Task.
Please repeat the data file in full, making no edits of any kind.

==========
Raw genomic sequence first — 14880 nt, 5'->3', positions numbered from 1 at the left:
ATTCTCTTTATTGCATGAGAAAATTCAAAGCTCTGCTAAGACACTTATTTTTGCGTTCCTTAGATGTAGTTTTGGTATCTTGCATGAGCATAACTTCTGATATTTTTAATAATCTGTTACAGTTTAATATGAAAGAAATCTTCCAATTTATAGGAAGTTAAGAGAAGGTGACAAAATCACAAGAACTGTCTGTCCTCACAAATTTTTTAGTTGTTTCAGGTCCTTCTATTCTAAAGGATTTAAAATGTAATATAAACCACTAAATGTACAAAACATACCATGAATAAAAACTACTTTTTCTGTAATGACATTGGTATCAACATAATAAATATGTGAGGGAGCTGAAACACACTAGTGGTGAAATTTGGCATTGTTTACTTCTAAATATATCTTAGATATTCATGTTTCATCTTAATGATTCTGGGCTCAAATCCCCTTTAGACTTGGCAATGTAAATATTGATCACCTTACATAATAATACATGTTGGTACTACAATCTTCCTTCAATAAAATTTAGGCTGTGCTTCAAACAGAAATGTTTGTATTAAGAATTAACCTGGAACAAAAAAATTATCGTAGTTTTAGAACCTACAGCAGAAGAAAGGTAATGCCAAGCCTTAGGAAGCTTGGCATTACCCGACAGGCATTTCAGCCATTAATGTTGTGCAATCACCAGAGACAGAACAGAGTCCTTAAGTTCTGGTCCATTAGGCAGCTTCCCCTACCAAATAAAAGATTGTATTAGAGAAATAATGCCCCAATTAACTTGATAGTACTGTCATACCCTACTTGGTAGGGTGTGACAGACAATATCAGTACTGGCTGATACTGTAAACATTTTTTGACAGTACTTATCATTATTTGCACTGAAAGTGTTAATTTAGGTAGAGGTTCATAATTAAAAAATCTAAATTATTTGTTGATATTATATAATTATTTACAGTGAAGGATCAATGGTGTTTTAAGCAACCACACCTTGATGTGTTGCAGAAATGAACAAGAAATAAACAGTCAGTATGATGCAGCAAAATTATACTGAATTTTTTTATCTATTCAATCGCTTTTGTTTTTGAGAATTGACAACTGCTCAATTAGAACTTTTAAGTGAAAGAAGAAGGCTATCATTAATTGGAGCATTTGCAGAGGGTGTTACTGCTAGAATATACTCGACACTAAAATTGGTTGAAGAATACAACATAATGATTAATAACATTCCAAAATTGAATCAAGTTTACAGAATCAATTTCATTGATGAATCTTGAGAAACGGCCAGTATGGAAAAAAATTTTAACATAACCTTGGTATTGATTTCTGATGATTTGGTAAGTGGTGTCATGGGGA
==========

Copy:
Raw genomic sequence first — 14880 nt, 5'->3', positions numbered from 1 at the left:
ATTCTCTTTATTGCATGAGAAAATTCAAAGCTCTGCTAAGACACTTATTTTTGCGTTCCTTAGATGTAGTTTTGGTATCTTGCATGAGCATAACTTCTGATATTTTTAATAATCTGTTACAGTTTAATATGAAAGAAATCTTCCAATTTATAGGAAGTTAAGAGAAGGTGACAAAATCACAAGAACTGTCTGTCCTCACAAATTTTTTAGTTGTTTCAGGTCCTTCTATTCTAAAGGATTTAAAATGTAATATAAACCACTAAATGTACAAAACATACCATGAATAAAAACTACTTTTTCTGTAATGACATTGGTATCAACATAATAAATATGTGAGGGAGCTGAAACACACTAGTGGTGAAATTTGGCATTGTTTACTTCTAAATATATCTTAGATATTCATGTTTCATCTTAATGATTCTGGGCTCAAATCCCCTTTAGACTTGGCAATGTAAATATTGATCACCTTACATAATAATACATGTTGGTACTACAATCTTCCTTCAATAAAATTTAGGCTGTGCTTCAAACAGAAATGTTTGTATTAAGAATTAACCTGGAACAAAAAAATTATCGTAGTTTTAGAACCTACAGCAGAAGAAAGGTAATGCCAAGCCTTAGGAAGCTTGGCATTACCCGACAGGCATTTCAGCCATTAATGTTGTGCAATCACCAGAGACAGAACAGAGTCCTTAAGTTCTGGTCCATTAGGCAGCTTCCCCTACCAAATAAAAGATTGTATTAGAGAAATAATGCCCCAATTAACTTGATAGTACTGTCATACCCTACTTGGTAGGGTGTGACAGACAATATCAGTACTGGCTGATACTGTAAACATTTTTTGACAGTACTTATCATTATTTGCACTGAAAGTGTTAATTTAGGTAGAGGTTCATAATTAAAAAATCTAAATTATTTGTTGATATTATATAATTATTTACAGTGAAGGATCAATGGTGTTTTAAGCAACCACACCTTGATGTGTTGCAGAAATGAACAAGAAATAAACAGTCAGTATGATGCAGCAAAATTATACTGAATTTTTTTATCTATTCAATCGCTTTTGTTTTTGAGAATTGACAACTGCTCAATTAGAACTTTTAAGTGAAAGAAGAAGGCTATCATTAATTGGAGCATTTGCAGAGGGTGTTACTGCTAGAATATACTCGACACTAAAATTGGTTGAAGAATACAACATAATGATTAATAACATTCCAAAATTGAATCAAGTTTACAGAATCAATTTCATTGATGAATCTTGAGAAACGGCCAGTATGGAAAAAAATTTTAACATAACCTTGGTATTGATTTCTGATGATTTGGTAAGTGGTGTCATGGGGA